Yet the history of sin can only be understood in the light of God’s love and forgiveness.  Sin can only be understood in this light.  Were sin the only thing that mattered, we would be the most desperate of creatures.  But the promised triumph of Christ’s love enfolds everything in the Father’s mercy.

In speaking of the Council, Pope Francis recalls and connects the dots for us:

Pope_Francis_prays_after_opening_the_Holy_Door_in_St_Peters_Basilica_Dec_8_2015_launching_the_extraordinary_jubilee_of_mercy_Credit_LOsservatore_Romano_CNAToday, here in Rome and in all the dioceses of the world, as we pass through the Holy Door, we also want to remember another door, which fifty years ago the Fathers of the Second Vatican Council opened to the world.  This anniversary cannot be remembered only for the legacy of the Council’s documents, which testify to a great advance in faith.  Before all else the Council was an encounter.  A genuine encounter between the Church and the men and women of our time.  An encounter marked by the power of the Spirit, who impelled the Church to emerge from the shoals which for years had kept her self-enclosed so as to set out once again, with enthusiasm, on her missionary journey. . . Wherever there are people, the Church is called to reach out to them and to bring the joy of the Gospel, ,and the mercy and forgiveness of God.  After these decades, we again take up this missionary drive with the same power and enthusiasm.  The Jubilee challenges us to this openness, and demands that we not neglect the spirit which emerged from Vatican II, the spirit of the Samaritan, as Blessed Paul VI expressed it at the conclusion of the Council.  May our passing through the Holy Door today commit us to making our own the mercy of the Good Samaritan.

May this Jubilee be a celebration of this spirit of the Samaritan in each and every one of our own relationships and encounters.kindness2

Happy 47th Anniversary to All Deacons!

At Salvatorian Seminary, 196618 June 1967.  I had just graduated from high school seminary at Salvatorian Seminary, St. Nazianz, Wisconsin.  I would soon be leaving to start college seminary.  So, I have to admit, I wasn’t paying much attention to what was coming out of the Holy See on 18 June, 1967.

paulvi-colourBut Pope Paul VI did something that day which was to change the lives of so many of us!  He issued, as the result of a decision reached three years earlier by the bishops assembled at the Second Vatican Council, Sacrum Diaconatus Ordinem (“The Sacred Order of the Diaconate”): read it here.  He restored a diaconate which was to be permanently exercised to the Latin Church.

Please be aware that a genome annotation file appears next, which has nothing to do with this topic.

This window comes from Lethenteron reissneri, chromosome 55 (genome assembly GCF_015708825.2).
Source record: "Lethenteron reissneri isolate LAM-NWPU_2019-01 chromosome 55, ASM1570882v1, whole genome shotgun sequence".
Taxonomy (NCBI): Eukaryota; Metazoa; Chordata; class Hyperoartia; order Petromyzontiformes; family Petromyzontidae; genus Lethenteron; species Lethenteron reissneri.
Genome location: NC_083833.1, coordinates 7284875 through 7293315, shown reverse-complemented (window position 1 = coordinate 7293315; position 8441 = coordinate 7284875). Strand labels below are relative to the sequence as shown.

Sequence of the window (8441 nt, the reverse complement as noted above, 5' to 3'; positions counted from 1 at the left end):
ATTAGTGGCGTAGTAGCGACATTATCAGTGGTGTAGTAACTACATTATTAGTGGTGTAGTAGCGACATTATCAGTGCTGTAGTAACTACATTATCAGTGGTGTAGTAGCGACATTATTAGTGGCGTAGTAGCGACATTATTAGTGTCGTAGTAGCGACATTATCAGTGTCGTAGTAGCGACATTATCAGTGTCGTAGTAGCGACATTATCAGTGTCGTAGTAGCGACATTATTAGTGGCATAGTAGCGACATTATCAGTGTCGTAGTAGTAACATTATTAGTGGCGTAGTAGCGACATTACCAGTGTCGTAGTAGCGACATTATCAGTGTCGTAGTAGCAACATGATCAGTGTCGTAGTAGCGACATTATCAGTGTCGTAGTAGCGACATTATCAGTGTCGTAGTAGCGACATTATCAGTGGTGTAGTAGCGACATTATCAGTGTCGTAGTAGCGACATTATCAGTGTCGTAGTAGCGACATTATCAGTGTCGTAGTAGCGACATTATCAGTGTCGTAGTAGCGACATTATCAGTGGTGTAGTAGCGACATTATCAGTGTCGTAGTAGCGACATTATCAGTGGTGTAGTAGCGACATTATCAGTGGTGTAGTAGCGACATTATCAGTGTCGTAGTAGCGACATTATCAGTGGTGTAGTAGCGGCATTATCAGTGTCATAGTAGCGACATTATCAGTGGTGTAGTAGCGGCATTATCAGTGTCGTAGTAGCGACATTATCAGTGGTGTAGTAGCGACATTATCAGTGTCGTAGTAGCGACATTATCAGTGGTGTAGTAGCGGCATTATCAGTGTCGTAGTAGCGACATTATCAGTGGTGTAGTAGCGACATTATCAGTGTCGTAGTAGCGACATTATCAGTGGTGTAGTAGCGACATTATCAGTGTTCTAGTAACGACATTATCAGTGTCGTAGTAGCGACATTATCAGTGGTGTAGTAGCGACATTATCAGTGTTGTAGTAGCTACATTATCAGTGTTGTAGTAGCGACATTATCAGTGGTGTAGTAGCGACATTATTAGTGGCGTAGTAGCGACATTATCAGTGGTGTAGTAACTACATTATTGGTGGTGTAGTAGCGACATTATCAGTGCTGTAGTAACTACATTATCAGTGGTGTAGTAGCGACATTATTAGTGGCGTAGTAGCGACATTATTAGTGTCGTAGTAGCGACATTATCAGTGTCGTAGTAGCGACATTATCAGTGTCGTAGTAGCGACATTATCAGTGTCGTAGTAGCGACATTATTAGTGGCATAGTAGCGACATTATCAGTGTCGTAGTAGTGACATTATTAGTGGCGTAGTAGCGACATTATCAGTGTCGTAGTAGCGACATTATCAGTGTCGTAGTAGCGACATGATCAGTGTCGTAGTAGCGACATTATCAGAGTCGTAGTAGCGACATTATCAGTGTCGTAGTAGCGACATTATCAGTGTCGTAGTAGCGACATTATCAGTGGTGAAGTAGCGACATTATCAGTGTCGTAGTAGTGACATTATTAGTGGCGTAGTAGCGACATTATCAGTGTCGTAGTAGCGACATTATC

Consider it this way.  On that June day in 1967 there were no “permanent” deacons in the Latin Church: all Latin deacons were destined for eventual ordination as presbyters (priests).  Shortly after the Pope’s action, deacons would be ordained in Germany and Africa, with more men in formation in Europe and other parts of the world.  Today there are more than 40,000 deacons around the world, with thousands more candidates in formation.

The Council of Trent in the 16th Century had stated a desire to have a kind of “permanent” diaconate again, but no pope ever acted upon that desire.  Without Pope Paul VI, we wouldn’t be here today, so thank you, Your Holiness!

Happy anniversary to ALL deacons, East and West!  Ad multos annos!  May God grant us all many years in his service.

deacon logo

The Canonization Chronicles: Notes from Friday, 25 April

It was a busy day today, and these scattered thoughts reflect some of the craziness that’s building around here.

Queue for St. Peter'sIt was still another gorgeous Roman day.  As I entered the Piazza San Pietro, it was obvious that the crowds are building in both numbers and intensity.  There were long lines yesterday to get into the Basilica, but nothing like today!  The queue wrapped around the piazza and into the Via della Conciliazione.  The crowds today were often celebrating in parish, organization, or even national groups.  One sizable group had brought in a large wooden cross, secured it in a stand, and serenaded passersby with a variety of songs and hymns for at least an hour.  Other groups were singing around the Square as well.  I would estimate — very unofficially — that the crowd in the Square today was at least triple what was there yesterday — and tonight, a deacon friend from Rome told me that they are now estimating as many as five million people to be “attending” the canonization ceremonies at venues all over town.  One group today was practicing their “John Paul II, we love you” chant, although I didn’t hear a similar chant for Pope John.  The press scaffolding next to the Vatican Communications Office seemed quite crowded today, much more so than yesterday.

double_popesPerhaps the most visible change of all today, however, was the hanging of the tapestries with the portraits of the two new saints from the front of the Basilica.  They’re not hanging together like this; that’s just a camera trick. St. John is on the right side of the Basilica and St. John Paul is on the left side of the Basilica.  The tapestries seem smaller than what I would have expected when you see them against the full size of the Basilica, but maybe that will change for Sunday!